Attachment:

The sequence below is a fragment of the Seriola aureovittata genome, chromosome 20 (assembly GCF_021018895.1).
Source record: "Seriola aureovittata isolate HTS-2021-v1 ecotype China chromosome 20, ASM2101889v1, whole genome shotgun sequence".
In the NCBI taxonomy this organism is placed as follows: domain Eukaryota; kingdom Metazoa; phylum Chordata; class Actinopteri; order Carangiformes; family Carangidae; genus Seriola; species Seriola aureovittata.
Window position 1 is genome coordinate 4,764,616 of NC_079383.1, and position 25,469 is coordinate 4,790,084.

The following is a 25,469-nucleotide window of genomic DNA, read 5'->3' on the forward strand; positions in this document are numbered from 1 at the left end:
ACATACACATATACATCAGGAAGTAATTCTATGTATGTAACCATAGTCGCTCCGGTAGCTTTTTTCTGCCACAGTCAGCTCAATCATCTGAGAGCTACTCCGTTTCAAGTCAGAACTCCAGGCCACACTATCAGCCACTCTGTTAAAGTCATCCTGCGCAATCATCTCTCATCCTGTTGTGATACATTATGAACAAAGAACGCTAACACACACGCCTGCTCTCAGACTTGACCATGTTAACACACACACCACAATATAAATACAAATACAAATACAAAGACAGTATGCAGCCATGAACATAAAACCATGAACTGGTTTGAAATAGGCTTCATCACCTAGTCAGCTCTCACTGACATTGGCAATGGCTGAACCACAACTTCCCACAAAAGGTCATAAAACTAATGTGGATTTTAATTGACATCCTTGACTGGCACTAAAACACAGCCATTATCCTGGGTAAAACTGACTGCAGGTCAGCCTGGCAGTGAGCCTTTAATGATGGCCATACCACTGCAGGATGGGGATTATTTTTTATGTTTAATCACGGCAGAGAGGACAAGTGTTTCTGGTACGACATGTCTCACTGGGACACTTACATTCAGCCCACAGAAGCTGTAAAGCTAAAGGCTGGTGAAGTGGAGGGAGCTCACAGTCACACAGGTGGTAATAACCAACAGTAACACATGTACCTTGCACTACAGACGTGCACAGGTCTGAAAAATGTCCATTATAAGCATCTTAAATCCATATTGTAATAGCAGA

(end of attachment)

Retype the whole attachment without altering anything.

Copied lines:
The sequence below is a fragment of the Seriola aureovittata genome, chromosome 20 (assembly GCF_021018895.1).
Source record: "Seriola aureovittata isolate HTS-2021-v1 ecotype China chromosome 20, ASM2101889v1, whole genome shotgun sequence".
In the NCBI taxonomy this organism is placed as follows: domain Eukaryota; kingdom Metazoa; phylum Chordata; class Actinopteri; order Carangiformes; family Carangidae; genus Seriola; species Seriola aureovittata.
Window position 1 is genome coordinate 4,764,616 of NC_079383.1, and position 25,469 is coordinate 4,790,084.

The following is a 25,469-nucleotide window of genomic DNA, read 5'->3' on the forward strand; positions in this document are numbered from 1 at the left end:
ACATACACATATACATCAGGAAGTAATTCTATGTATGTAACCATAGTCGCTCCGGTAGCTTTTTTCTGCCACAGTCAGCTCAATCATCTGAGAGCTACTCCGTTTCAAGTCAGAACTCCAGGCCACACTATCAGCCACTCTGTTAAAGTCATCCTGCGCAATCATCTCTCATCCTGTTGTGATACATTATGAACAAAGAACGCTAACACACACGCCTGCTCTCAGACTTGACCATGTTAACACACACACCACAATATAAATACAAATACAAATACAAAGACAGTATGCAGCCATGAACATAAAACCATGAACTGGTTTGAAATAGGCTTCATCACCTAGTCAGCTCTCACTGACATTGGCAATGGCTGAACCACAACTTCCCACAAAAGGTCATAAAACTAATGTGGATTTTAATTGACATCCTTGACTGGCACTAAAACACAGCCATTATCCTGGGTAAAACTGACTGCAGGTCAGCCTGGCAGTGAGCCTTTAATGATGGCCATACCACTGCAGGATGGGGATTATTTTTTATGTTTAATCACGGCAGAGAGGACAAGTGTTTCTGGTACGACATGTCTCACTGGGACACTTACATTCAGCCCACAGAAGCTGTAAAGCTAAAGGCTGGTGAAGTGGAGGGAGCTCACAGTCACACAGGTGGTAATAACCAACAGTAACACATGTACCTTGCACTACAGACGTGCACAGGTCTGAAAAATGTCCATTATAAGCATCTTAAATCCATATTGTAATAGCAGA